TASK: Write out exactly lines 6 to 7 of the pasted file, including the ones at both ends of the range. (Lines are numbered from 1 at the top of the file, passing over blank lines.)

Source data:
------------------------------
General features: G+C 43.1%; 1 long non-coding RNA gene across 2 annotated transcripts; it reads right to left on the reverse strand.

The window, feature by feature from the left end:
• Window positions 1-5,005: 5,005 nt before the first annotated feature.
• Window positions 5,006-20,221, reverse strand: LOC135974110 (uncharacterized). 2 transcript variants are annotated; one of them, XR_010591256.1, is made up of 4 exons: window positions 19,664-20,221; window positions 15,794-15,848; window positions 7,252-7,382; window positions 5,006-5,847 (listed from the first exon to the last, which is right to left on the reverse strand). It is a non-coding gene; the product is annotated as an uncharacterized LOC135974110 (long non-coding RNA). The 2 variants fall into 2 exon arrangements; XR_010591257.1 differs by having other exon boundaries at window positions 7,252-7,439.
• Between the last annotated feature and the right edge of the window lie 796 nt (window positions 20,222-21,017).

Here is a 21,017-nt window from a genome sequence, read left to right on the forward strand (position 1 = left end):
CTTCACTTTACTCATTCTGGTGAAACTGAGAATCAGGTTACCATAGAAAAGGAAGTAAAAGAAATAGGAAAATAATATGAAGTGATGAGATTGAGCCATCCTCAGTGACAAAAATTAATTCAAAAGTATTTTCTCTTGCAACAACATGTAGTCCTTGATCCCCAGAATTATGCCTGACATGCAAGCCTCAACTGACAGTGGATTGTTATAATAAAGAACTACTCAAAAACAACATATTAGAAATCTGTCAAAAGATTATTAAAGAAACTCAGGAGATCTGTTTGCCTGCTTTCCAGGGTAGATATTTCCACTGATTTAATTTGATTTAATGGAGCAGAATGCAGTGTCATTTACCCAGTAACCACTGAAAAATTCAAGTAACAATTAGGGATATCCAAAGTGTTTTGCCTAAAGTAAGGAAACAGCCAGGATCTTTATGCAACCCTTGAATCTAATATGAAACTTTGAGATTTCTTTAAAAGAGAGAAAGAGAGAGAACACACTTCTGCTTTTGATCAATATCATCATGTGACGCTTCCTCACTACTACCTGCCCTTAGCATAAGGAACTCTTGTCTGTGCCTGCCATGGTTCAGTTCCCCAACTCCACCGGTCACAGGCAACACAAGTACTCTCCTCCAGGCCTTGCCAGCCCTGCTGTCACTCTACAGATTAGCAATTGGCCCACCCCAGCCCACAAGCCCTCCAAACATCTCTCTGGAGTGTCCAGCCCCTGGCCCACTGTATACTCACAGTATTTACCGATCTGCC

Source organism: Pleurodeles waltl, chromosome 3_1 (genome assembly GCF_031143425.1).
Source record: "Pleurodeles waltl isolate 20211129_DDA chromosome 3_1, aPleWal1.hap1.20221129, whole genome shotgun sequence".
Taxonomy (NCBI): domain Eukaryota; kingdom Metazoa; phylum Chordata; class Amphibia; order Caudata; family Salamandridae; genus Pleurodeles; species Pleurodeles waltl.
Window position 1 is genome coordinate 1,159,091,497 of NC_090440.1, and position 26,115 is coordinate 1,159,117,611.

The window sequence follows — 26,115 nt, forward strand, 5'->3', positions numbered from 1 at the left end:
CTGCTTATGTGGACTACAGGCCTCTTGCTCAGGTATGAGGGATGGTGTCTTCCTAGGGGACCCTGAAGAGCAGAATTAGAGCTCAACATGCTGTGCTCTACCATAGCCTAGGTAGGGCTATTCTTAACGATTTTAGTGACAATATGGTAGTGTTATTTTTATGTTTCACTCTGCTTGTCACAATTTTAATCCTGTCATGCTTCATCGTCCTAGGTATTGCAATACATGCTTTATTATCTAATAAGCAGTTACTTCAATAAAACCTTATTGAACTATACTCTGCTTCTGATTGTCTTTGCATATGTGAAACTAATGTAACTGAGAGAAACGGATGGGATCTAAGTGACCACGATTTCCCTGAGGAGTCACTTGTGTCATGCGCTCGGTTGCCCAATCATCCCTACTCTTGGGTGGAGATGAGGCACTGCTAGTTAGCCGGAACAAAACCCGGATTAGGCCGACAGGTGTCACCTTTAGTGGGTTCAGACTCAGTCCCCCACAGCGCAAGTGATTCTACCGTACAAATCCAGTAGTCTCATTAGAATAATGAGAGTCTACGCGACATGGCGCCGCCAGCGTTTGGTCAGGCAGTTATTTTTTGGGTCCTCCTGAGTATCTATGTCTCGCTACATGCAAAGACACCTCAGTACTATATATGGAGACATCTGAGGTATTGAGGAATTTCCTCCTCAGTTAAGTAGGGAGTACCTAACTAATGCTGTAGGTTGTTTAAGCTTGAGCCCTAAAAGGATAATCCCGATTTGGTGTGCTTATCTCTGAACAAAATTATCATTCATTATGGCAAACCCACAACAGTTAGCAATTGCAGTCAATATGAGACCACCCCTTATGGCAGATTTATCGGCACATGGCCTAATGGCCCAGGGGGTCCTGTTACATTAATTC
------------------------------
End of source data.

Here is a 21,017-nt window from a genome sequence, read left to right on the forward strand (position 1 = left end):
CTTCACTTTACTCATTCTGGTGAAACTGAGAATCAGGTTACCATAGAAAAGGAAGTAAAAGAAATAGGAAAATAATATGAAGTGATGAGATTGAGCCATCCTCAGTGACAAAAATTAATTCAAAAGTATTTTCTCTTGCAACAACATGTAGTCCTTGATCCCCAGAATTATGCCTGACATGCAAGCCTCAACTGACAGTGGATTGTTATAATAAAGAACTACTCAAAAACAACATATTAGAAATCTGTCAAAAGATTATTAAAGAAACTCAGGAGATCTGTTTGCCTGCTTTCCAGGGTAGATATTTCCACTGATTTAATTTGATTTAATGGAGCAGAATGCAGTGTCATTTACCCAGTAACCACTGAAAAATTCAAGTAACAATTAGGGATATCCAAAGTGTTTTGCCTAAAGTAAGGAAACAGCCAGGATCTTTATGCAACCCTTGAATCTAATATGAAACTTTGAGATTTCTTTAAAAGAGAGAAAGAGAGAGAACACACTTCTGCTTTTGATCAATATCATCATGTGACGCTTCCTCACTACTACCTGCCCTTAGCATAAGGAACTCTTGTCTGTGCCTGCCATGGTTCAGTTCCCCAACTCCACCGGTCACAGGCAACACAAGTACTCTCCTCCAGGCCTTGCCAGCCCTGCTGTCACTCTACAGATTAGCAATTGGCCCACCCCAGCCCACAAGCCCTCCAAACATCTCTCTGGAGTGTCCAGCCCCTGGCCCACTGTATACTCACAGTATTTACCGATCTGCC